Mother, wife, sister, friend, writer / blogger / creative organizer, budding photographer... These are just a few of the many hats I juggle each day. I believe creativity is oxygen for the soul. I created Live In Color blog to celebrate the beauty in every moment, from faith to inspiration and motherhood.And it is soon becoming Pray with Our Feet blog which will focus on the intersection of faith and activism. Follow the inspiration on Instagram: https://www.instagram.com/praywithourfeetblog/
Emelda De Coteau
Follow Me:
Photo Credit: Keston  De Coteau, Keystone Productions  Hair / Makeup by Valencia Pearl
Photo Credit: Keston
De Coteau, Keystone Productions
Hair / Makeup by Valencia Pearl

“The future belongs to those who believe in the beauty of their dreams.”
– Eleanor Roosevelt

Life often beats dreams out of us. Practicality takes over, and before long a mortgage and car note have us sitting in an office or cubicle typing some minutia that means nothing in the end.

Sometime in adulthood, usually around the age of thirty, our youth-obsessed American culture says if we have not become a “success, ” hang it up and accept mediocrity. Perhaps it’s the rebel and activist in me, but I refuse to surrender and live outside my destiny. I am worth the life, the dreams, I seek.

“Imagination is more important than knowledge. For knowledge is limited to all we now know and understand, while imagination embraces the entire world, and all there ever will be to know and understand.”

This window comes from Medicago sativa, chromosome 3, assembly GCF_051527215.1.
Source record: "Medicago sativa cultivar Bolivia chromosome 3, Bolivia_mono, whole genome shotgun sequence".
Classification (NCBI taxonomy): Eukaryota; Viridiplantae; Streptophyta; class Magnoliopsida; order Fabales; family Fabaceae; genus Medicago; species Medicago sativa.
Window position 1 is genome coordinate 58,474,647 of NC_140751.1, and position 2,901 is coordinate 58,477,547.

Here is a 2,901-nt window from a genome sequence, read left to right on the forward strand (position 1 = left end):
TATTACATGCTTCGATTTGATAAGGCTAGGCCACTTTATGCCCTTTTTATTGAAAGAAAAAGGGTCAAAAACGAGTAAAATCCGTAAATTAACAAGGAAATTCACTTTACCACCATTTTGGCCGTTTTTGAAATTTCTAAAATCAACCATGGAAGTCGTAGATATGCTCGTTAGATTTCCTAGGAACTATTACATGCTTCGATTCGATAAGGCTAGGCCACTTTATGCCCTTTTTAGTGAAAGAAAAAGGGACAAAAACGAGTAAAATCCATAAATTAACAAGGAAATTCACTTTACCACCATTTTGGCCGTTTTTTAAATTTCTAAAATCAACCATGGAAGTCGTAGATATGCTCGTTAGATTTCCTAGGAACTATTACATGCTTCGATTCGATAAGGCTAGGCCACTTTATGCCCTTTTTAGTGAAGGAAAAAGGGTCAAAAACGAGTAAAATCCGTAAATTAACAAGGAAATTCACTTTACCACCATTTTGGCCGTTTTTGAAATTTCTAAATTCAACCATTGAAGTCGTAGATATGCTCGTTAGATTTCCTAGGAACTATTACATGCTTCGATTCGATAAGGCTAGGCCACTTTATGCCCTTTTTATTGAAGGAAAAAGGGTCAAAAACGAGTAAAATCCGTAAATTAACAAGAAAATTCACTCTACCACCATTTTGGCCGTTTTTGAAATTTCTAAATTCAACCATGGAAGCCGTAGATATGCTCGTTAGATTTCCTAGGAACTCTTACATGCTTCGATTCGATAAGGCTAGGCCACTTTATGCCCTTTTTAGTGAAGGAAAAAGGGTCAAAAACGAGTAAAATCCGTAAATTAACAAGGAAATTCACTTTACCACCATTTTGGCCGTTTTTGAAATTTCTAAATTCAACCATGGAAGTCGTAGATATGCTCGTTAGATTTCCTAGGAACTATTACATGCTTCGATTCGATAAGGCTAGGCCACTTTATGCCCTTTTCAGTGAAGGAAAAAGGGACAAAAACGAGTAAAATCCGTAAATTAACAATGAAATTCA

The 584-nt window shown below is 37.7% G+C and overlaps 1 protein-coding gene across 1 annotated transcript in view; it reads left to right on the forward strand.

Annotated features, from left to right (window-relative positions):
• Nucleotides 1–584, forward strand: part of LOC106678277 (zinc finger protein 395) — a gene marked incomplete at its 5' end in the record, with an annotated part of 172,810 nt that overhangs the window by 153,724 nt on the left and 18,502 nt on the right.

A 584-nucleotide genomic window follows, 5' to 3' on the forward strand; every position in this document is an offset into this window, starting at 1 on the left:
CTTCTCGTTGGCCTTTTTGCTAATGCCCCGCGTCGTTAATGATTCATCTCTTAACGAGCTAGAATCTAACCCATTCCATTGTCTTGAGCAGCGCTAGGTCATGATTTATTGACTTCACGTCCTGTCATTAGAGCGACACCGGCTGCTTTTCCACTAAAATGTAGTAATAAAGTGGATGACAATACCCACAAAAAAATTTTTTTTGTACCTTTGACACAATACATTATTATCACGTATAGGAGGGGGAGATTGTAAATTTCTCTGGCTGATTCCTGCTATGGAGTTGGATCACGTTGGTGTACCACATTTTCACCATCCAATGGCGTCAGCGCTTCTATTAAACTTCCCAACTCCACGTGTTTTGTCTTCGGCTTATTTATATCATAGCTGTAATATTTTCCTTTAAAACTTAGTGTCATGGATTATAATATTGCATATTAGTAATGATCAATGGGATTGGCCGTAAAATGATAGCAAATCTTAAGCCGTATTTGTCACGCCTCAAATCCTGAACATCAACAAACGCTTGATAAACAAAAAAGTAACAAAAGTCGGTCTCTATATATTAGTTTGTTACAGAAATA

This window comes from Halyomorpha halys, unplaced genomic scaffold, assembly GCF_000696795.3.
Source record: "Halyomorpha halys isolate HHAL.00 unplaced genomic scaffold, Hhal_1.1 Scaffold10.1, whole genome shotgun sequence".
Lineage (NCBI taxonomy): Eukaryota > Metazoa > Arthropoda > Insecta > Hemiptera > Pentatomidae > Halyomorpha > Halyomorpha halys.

– Albert Einstein

It’s one of the reasons I founded Live In Color blog earlier this year. I dream of reaching millions of people through the power of words, photography, and video, with messages of empowerment, inspiration and hope.

Nothing in my background says I dare dream so boldly. My family is not wealthy. There are no degrees from Harvard, Yale or Princeton University hanging on the wall, no extensive connections. Still, none of this will stop me. Why should it?

Every invention, work of art, or piece of music we enjoy exists because someone, somewhere, did not apologize for their dream and pursued it relentlessly.

So, no, I am not sorry for dreaming, climbing out of boxes, stifling stereotypes and limitations people place on women, people of color and mothers. Our dreams have no expiration date. I will dream and work until my last breath, no apologies. No regrets.

Live In Color! – Emelda


I’m Not Sorry – The Movement

Join us in the I’m Not Sorry movement. It’s about accepting ourselves, our flaws, our truths, without regret and judgement. Do it in this moment. Stop apologizing for yourself, and start living!

We’re releasing details soon about a reader contest. We want to hear from you about what you are not sorry about.